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While visiting a local farm-
ers market for the first time
recently, it occurred to me that I
might have slipped into another
dimension by accident. Stallholders and customers
were deep in conversation, people were stopping
for a chat and a laugh with one another and
supermarket trolleys had made way for cloth bags
Welcome to the wonderful world of the farmers
market. They are, quite literally, just that. They sell
market produce that is often hours -- not weeks --
old, delivered fresh from the farm.
In order to run a stall, vendors generally must
grow, catch, bake or preserve all their own wares.
Prices are normally cheaper, as the middleman
is cut out and the customer is essentially buying
wholesale. Much of the produce is organic, sea-
sonal, local and in as natural a state as possible.
In other words, the way it used to be. If ever
there was a sign that we want to slow down and
eat better, then surely the recent worldwide surge
in popularity of farmers markets is it.
In the US, the number of farmers markets grew
from 1755 in 1994 to 5274 in 2009 as the coun-
try grappled with its need to reduce its junk food
intake. In the UK, their popularity has never really
waned thanks to a strong village culture.
The benefits of buying fresh, local produce are
nothing new to developing countries however, who
have been doing it for eons. Happily, it s now our
turn and, thanks to the accompanying enthusiasm
for embracing all things community, we ve jumped
on the wagon with gusto.
Here is a round up of local markets with the
freshest food around.
The Fremantle Markets have been around for
more than 100 years and draw an eclectic crowd,
from tourists to tie-dye devotees. Already attract-
ing 40,000 visitors per week to its 150 stalls, the
markets are in the middle of an overhaul.
"Over the past year, our markets have been on
a push to alter everything," says market business
Fresh, wholesome, friendly, affordable...farmers markets hark
back to a simpler way of life. And, for good reason, more and
more people in WA are flocking to them.
« text jennifer susanto-lee « images craig kinder
development manager and
Food Hour radio presenter Ann
Meyer. "Our main emphasis
is to get rid of the middle-
man, concentrate on the
local producer and make sure
everything s grown direct. We ve
got Abhis Bakery making fresh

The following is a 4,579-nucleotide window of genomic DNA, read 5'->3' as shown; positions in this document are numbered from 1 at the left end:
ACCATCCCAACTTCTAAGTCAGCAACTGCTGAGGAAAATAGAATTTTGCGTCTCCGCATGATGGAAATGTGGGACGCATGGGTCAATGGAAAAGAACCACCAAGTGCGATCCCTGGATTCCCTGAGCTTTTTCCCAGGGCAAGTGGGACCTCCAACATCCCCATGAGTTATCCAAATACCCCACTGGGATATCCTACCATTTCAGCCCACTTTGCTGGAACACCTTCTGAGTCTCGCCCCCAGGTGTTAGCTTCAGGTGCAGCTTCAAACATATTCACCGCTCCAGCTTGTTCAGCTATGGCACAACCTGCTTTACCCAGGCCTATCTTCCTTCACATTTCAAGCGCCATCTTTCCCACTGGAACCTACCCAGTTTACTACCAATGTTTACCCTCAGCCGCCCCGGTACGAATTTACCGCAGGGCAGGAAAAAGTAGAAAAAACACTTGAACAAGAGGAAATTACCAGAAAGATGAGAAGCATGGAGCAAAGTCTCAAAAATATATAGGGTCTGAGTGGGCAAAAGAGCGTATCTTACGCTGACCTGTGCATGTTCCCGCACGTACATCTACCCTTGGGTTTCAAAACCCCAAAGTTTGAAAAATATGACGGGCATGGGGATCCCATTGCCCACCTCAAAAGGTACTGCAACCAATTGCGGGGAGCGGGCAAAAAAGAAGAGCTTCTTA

bread on the premises with local
organic flours to make The Yard
as organic bio-dynamic as pos-
sible. We ve also just secured one
of WA s best organic farmers, Shaun Lamb. You
can t get his produce anywhere else, it will just be
at the Fremantle Markets."
Open all day Fridays, Saturdays and Sundays.
Cnr Henderson St and South Terrace, Fremantle.
Mt Claremont Farmers Market
After a humble beginning in 2007 with eight stalls,
this market now boasts more than 50 stallholders
and attracts nearly 3000 customers a week.
It is a community-based project that sells all
manner of things, from organic cheeses, yoghurts
and produce to gourmet chorizo sausages, hand-
made chocolate, fresh coffee and French pastries.
Just make sure you get there early.
"Our lettuce truck is what really sets us apart,"
laughs Natasha Atkinson, the market s manager.
"It pulls in, the side opens and there are crates of
lettuce that people queue for. And I m talking 30
to 40 people in a queue.
"At our recent night market, we had a queue
from one end of the basketball court to the other.
It s super fresh; they pick the lettuce that morning.
I did the 10-day fresh test, and it lasted the full 10
days in the fridge."
Saturdays, 7:30am - 11:30am. Mt Claremont
Primary School, 103 Alfred Road, Mt Claremont.
Perth City Farm Organic
For the past six years, a small green sanctuary has
been blooming in the heart of Perth s concrete
jungle. These markets are a little different from the
others around town in that every vendor is a bona-
fide certified organic grower.
"What we wanted to do was to educate the
public on how necessary it is to support organic and
bio-dynamic farmers," says director Rosanne Scott.
"All the products that people trade in our
market building have to be certified organic
bio-dynamic. People can t just go and buy from
someone else and sell here. The only retailer at our
market is ourselves, City Farm, and everything we
use is certified organic."
As would be expected, there is also a strong
"green" presence among stallholders.
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